In the negative space and shadows there are subtle micro paintings that include this painting that looks very "Justin Vining" but I promise it is directly inspired by an early William Urschel Illustration of this roundhouse. The roundhouse was made for Kenneth's 8th birthday in 1926 (William's youngest son) and it was made by William carving three sizes of wooden forms. He then poured concrete by hand into the forms, allowed them to cure, and then assembled them to make the house. The roundhouse was made at the old factory at 58 S. Napoleon St. and then brought to their home a few blocks away at 158 S. Napoleon St. by a wagon and horses. When the wagon broke, it was rolled the rest of the way by a group of guys from the shop to the backyard where it stayed until it was moved to it's present location in front of the Calumet Ave office. As a side note, William got his art degree from Valparaiso University and then studied at the Art Institute of Chicago. Through the process of creating the mural I felt like I got to know William a bit and enjoyed seeing much of his art and illustrations that are still around the Urschel Plant.
The Knight Twister which was built at Urschel by Urschel employees, was not only flown, but was turned into a kit airplane that was sold commercially. Also hidden in there is Urschel Field which was the first airport in Valparaiso and was located on the land just west of the Calumet Ave. Urschel plant.
Behind the Eskimo Pie Machine you can see a subtle William Urschel painting of a winter scene that he painted for the cover of a Rotary Club Calendar in 1912.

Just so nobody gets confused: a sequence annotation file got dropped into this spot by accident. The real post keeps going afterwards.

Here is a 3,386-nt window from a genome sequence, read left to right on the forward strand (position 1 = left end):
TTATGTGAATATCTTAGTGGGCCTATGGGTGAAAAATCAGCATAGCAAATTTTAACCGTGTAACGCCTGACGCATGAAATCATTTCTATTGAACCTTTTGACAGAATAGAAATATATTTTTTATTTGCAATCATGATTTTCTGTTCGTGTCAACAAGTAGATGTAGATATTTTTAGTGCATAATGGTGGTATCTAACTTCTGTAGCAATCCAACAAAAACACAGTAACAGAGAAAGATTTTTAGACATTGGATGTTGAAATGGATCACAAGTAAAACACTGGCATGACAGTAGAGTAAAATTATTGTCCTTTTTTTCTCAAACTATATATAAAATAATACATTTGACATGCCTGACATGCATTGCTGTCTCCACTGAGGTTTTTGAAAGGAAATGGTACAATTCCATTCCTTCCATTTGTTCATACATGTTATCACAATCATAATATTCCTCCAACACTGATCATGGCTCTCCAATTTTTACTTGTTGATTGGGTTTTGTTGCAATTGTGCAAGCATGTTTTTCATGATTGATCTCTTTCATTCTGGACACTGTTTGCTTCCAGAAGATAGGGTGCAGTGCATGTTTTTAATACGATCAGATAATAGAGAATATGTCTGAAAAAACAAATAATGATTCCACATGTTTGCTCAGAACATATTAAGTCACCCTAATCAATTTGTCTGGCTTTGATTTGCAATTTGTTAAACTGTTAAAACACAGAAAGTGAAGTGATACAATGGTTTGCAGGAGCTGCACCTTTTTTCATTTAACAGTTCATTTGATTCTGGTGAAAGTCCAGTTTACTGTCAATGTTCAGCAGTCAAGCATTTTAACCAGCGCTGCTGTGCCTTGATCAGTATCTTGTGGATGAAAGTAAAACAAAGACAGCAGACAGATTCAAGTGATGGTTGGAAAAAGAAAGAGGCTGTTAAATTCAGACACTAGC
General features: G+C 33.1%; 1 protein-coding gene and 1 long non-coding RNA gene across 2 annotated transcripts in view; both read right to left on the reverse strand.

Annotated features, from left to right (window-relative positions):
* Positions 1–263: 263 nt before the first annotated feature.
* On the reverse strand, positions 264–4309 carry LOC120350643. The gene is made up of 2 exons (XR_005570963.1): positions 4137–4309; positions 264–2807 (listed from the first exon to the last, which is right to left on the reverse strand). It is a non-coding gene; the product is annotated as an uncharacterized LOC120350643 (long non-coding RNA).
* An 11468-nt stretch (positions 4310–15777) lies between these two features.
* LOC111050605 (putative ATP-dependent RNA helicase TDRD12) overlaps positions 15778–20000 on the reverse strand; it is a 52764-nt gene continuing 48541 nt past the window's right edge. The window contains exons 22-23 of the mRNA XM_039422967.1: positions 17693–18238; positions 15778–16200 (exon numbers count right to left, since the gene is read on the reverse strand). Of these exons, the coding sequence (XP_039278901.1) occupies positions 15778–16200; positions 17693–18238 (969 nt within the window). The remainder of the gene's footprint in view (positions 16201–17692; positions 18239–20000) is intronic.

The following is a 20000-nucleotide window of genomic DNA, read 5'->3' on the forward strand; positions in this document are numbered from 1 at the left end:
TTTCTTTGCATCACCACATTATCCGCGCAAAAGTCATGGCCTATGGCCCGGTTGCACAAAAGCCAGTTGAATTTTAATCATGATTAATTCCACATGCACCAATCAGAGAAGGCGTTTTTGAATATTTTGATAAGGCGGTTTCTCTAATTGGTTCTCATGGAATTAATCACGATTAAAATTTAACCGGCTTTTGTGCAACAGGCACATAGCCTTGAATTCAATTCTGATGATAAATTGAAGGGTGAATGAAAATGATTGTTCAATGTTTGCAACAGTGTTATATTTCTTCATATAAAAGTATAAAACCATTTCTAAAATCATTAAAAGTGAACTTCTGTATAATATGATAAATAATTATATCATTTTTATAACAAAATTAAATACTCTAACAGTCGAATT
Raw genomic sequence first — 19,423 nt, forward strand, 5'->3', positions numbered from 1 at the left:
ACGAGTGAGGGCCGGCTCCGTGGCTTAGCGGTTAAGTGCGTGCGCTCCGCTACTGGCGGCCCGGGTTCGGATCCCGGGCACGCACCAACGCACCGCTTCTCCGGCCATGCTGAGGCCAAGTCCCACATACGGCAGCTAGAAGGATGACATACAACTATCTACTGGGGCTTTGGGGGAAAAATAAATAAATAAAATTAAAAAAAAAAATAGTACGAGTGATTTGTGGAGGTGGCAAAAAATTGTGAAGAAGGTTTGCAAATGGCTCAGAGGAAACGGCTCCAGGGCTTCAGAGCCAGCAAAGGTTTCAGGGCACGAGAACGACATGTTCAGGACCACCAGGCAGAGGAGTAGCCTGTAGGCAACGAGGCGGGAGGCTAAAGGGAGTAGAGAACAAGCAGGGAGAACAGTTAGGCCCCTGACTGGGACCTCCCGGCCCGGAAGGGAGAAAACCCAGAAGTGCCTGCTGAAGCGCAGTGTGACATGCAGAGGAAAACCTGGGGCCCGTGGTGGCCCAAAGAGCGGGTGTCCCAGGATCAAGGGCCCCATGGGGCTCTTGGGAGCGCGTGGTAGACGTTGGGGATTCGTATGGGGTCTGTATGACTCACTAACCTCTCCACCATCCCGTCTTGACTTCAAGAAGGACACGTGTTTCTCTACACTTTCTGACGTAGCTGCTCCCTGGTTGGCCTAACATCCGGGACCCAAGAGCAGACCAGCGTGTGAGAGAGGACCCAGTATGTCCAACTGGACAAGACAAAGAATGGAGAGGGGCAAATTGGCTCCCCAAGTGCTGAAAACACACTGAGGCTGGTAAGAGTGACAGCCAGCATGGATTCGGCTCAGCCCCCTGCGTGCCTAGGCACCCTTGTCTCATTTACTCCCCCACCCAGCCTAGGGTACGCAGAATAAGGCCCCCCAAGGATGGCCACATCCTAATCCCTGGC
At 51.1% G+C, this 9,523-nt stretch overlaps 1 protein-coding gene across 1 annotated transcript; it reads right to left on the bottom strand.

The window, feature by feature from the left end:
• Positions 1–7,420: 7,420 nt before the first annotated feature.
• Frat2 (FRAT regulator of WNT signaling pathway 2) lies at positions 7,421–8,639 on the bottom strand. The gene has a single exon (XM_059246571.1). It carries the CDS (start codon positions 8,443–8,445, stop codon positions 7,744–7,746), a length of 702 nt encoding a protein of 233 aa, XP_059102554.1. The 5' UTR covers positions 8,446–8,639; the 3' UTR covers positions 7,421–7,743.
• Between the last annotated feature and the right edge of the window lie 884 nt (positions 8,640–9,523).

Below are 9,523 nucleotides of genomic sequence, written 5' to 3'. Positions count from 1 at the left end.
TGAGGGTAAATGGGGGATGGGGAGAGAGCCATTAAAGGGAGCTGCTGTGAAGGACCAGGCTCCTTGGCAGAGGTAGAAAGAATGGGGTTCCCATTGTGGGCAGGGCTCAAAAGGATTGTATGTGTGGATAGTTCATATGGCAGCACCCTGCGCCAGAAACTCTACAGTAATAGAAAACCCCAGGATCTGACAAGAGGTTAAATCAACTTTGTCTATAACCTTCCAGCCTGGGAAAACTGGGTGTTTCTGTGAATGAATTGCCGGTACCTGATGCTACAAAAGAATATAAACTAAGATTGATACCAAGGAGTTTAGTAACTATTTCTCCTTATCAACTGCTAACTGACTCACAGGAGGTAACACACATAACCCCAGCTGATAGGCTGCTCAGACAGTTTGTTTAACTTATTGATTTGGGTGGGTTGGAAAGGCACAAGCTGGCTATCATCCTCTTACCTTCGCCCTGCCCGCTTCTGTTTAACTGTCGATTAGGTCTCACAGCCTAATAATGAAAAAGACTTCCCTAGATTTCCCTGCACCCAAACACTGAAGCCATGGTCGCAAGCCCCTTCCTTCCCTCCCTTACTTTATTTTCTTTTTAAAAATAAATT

Some elements: The Gooseberry Snipper, Original hand drawn William Urschel Blueprints with his handwriting & signature, the original Urschel Plant on Napoleon St.
There are 2 houses painted, one obvious and another ghosted. The one right next to the plant, William supposedly stayed in for a while and the other home he built and lived in for many years. The Model 30, which was invented in the 1930s but some are still in use today. In fact, as Urschel was moving into their new facility I saw some new Model 30 hoppers being placed on the shelves. It is mind blowing to me that an invention can stand the test of time like that. Also in here, an old scene from the original bronze foundry with a "JV" landscape ghosted into the black on the left of him and a William Urschel Mountain Scene ghosted in on the right. Some of the other blueprints include, 1909 Gooseberry patent, 1937 Model R, 1918 an old William Urschel Harvesting machine, 1946 Universal Joint.